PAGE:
- The “I choose” model
- Data owners choose what happens with their data. Copa Cogeca ( Copa, European Famers * Cogeca, European Co-operatives), was setup as a united voice of farmers and their co-operatives in the European Union
- Data as a Digital Library (Hub)
- Where the management of the library develops the sharing policy. But who pays for it?
- Data governance should be settled by the market.
- Farmers and other businesses will share data when it brings them to benefit.
- The issues being competition, and the inequality of knowledge along with the big data divide.
- Data should be shared in the value chain
- Farmers shape their collaboration with the supply chain and the supermarkets. ( reduce waste, agree on the price )
Which one would you choose, if you were pushed to choose one? Personally, I think its a mix of them all and very dependent on the type of data involved and its eventual usage.
Using Military Grade Drones for Crop Management.
In the afternoon, Mr Aidan Magee from the National Center for Geocomputation, Maynooth University talked about drone technology and its use in agriculture. From UAVs to SUAs to LUAs, Aidan talked about the increasing restrictions on the use of drone technology in Ireland by the Irish Aviation Authority which is mirrored globally.
To name a few, any drone over 1kg has to be registered with the IAA, and cannot be out of your line of sight or extending past 300 metres. If you want to be able to do more, then you need to attend ground school training in order to prove that you have a need and the ability to use your drones for your business.
This training gives you a special access permit essentially and would allow you, for example, to send your drone on a route to get data on your crops that exceeds the normal distances.
The sensors that are available on these drone range from RGB cameras, multispectral sensors, hyperspectral sensors, thermal and infrared sensors and LIDAR.
To help plan your routes around your crops or count your herd as well as processing your images to create visuals, software exists like Pix4D, Photoscan and OpenDroneMap.
Stuff in Space, and how that “stuff” is changing how we work.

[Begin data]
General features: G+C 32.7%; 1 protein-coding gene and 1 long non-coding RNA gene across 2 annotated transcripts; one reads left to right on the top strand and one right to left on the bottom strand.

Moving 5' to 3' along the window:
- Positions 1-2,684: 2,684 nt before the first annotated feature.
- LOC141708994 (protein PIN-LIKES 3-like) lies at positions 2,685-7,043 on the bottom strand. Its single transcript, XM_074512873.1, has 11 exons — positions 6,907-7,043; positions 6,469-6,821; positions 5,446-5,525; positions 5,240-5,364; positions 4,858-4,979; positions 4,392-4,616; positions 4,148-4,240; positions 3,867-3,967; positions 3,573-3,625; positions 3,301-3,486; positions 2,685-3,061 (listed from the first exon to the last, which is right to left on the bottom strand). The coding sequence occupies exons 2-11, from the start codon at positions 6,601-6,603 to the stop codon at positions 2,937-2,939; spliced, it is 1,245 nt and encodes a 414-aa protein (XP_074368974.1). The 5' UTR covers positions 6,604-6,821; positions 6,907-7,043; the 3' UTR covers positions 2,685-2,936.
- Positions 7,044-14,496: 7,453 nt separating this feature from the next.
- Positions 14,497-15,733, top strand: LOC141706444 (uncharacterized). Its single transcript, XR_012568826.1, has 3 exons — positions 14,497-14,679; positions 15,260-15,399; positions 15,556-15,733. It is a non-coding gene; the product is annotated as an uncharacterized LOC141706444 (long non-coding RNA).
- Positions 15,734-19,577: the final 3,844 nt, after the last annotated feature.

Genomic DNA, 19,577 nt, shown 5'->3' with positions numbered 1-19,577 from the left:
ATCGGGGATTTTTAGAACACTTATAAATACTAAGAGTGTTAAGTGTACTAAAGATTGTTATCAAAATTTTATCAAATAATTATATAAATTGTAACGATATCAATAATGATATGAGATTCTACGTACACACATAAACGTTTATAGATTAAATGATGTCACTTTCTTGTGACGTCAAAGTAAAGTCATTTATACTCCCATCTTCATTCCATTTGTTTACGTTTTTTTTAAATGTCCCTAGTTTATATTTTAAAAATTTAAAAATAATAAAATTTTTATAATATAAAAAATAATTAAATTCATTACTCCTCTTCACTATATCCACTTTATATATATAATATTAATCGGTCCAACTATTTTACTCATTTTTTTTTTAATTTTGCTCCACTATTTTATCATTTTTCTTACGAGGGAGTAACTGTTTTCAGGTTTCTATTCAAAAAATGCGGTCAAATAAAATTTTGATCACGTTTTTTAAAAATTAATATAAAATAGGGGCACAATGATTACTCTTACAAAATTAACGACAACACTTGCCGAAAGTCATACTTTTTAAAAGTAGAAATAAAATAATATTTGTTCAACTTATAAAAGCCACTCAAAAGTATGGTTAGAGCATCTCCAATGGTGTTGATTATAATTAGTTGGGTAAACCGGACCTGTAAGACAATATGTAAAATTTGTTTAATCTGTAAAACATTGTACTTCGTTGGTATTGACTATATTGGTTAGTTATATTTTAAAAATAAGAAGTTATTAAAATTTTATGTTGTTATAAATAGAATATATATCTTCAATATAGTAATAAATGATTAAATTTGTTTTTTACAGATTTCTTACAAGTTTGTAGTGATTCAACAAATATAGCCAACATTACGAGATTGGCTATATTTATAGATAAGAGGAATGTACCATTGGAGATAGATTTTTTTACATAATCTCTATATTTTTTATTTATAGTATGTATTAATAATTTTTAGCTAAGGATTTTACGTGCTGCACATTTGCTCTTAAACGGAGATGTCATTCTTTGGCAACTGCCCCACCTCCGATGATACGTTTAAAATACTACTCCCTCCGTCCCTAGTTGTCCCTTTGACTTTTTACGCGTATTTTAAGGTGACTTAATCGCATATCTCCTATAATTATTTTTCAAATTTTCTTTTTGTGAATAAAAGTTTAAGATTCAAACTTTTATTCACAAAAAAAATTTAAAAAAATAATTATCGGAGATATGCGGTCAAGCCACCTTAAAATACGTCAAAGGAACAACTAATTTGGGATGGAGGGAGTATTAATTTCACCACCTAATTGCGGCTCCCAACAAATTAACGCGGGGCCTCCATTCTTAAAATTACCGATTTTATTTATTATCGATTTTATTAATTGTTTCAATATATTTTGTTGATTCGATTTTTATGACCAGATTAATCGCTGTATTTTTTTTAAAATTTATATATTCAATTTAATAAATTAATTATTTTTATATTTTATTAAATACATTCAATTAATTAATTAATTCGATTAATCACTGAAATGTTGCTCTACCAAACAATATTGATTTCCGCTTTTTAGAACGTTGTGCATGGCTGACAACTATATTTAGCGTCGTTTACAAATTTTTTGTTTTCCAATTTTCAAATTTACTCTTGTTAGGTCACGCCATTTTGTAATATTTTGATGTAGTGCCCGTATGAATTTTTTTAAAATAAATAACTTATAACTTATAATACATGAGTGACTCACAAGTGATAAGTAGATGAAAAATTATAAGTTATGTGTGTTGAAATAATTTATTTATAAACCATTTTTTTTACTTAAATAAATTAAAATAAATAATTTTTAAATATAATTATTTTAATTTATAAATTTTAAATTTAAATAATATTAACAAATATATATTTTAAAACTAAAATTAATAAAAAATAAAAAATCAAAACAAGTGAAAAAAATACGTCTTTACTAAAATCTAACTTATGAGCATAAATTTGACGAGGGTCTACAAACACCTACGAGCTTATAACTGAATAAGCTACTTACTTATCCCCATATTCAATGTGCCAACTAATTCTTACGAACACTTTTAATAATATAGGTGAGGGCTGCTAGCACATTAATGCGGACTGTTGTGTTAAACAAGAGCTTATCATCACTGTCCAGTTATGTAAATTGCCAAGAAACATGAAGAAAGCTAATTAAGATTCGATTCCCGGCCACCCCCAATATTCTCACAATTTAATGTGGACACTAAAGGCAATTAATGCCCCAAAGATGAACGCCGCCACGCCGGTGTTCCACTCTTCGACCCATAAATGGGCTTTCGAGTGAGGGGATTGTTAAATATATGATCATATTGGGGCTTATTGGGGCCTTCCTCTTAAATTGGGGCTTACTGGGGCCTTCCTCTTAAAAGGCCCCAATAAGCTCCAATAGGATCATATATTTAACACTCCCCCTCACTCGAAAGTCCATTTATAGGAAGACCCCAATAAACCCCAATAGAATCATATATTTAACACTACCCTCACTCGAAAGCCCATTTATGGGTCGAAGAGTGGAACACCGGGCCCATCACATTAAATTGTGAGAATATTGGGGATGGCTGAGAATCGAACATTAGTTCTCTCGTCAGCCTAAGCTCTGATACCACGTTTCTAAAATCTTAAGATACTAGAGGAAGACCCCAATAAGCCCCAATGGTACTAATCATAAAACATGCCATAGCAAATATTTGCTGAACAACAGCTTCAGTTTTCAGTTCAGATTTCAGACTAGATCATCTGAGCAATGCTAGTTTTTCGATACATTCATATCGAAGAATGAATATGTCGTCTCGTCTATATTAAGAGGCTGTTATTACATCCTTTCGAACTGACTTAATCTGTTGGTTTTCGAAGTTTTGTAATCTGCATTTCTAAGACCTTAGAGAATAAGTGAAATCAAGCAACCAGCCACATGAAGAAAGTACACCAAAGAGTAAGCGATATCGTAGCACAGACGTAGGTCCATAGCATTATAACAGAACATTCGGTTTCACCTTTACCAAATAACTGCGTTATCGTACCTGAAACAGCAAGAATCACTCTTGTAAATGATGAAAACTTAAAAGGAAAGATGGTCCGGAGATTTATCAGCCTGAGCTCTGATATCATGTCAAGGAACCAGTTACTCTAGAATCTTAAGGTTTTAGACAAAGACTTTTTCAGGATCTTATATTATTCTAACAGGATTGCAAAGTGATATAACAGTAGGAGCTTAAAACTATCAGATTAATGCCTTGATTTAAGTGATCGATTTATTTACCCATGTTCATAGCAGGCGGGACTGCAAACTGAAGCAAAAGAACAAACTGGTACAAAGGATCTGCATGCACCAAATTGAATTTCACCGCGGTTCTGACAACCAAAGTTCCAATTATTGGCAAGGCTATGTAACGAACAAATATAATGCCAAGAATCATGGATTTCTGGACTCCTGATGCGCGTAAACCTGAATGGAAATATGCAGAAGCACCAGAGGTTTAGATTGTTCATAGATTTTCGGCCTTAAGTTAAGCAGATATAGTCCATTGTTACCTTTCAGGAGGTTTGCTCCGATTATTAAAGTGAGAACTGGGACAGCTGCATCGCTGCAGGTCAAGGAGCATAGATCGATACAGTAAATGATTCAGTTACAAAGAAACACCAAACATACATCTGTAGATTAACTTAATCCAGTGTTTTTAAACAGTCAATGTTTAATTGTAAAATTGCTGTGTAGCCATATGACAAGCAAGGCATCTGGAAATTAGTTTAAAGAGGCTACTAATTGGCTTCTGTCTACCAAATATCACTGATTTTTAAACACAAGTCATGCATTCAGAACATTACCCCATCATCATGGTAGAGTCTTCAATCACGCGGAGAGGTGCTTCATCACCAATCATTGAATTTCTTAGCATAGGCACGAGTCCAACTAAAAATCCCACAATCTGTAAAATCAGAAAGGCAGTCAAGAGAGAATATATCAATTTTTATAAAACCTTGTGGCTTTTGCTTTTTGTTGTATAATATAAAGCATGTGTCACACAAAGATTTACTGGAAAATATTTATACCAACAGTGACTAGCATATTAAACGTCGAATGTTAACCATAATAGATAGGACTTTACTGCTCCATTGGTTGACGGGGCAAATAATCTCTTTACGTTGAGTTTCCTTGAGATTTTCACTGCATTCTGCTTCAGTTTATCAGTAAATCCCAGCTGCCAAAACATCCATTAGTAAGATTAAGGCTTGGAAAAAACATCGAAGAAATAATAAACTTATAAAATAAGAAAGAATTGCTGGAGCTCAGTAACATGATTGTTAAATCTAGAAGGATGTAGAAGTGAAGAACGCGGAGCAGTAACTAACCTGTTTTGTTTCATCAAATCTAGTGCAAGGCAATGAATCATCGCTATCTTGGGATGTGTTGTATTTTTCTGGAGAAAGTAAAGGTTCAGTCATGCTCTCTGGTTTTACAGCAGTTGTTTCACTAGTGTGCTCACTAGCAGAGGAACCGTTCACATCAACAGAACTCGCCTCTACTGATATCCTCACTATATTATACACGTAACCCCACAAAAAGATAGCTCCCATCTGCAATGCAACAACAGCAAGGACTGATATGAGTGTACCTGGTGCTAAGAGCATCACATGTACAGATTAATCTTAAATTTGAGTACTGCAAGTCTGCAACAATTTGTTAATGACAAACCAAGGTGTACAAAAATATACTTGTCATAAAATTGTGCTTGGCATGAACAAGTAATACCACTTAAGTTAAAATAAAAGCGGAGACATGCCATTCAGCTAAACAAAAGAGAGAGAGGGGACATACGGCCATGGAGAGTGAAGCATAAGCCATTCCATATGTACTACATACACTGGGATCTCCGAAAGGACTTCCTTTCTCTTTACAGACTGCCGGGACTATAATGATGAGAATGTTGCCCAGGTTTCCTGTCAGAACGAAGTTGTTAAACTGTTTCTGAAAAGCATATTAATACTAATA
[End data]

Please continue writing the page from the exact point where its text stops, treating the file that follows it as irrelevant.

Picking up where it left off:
Dr Conor Cahalane from the Dept. of Geography in Maynooth University referred us to the website stuffin.space while giving his lecture on “Exploring Copernicus”. Stuff in space really is an appropriate term considering how much is actually up there and the range of its utility.
Harnessing the power of Weather: IBM and The Weather Company
As part of The Weather Company division and our decision platform, I am familiar with satellite imagery and the myriad of the challenges it poses. Dr Cahalane illustrated the difference between the weather satellites like Meteosat and the Galileo and Sentinel satellites that orbit our planet.
It is the near earth Copernicus Sentinel satellites that orbit close to the earth.
Sentinel-1 provides all-weather, day and night radar imagery for land and ocean services.
It is Sentinel-2 that gives us high-resolution optical imagery for land services. It provides, for example, the imagery of vegetation, soil and water cover, inland waterways and coastal areas.
Sentinel-3 provides high-accuracy optical, radar and altimetry data for marine and land services.
Sentinel-4 will provide data for atmospheric composition monitoring, and is due to launch in 2019, with Sentinel-5 also going to be dedicated to atmospheric composition monitoring.
You can use the Sentinel EO Browser at Sentinel hub to get images from of the planet. It’s good fun to play with.
Overall a great event with lots of interesting speakers, not all of them mentioned in detail here. Thanks for the team in Maynooth for putting this all together.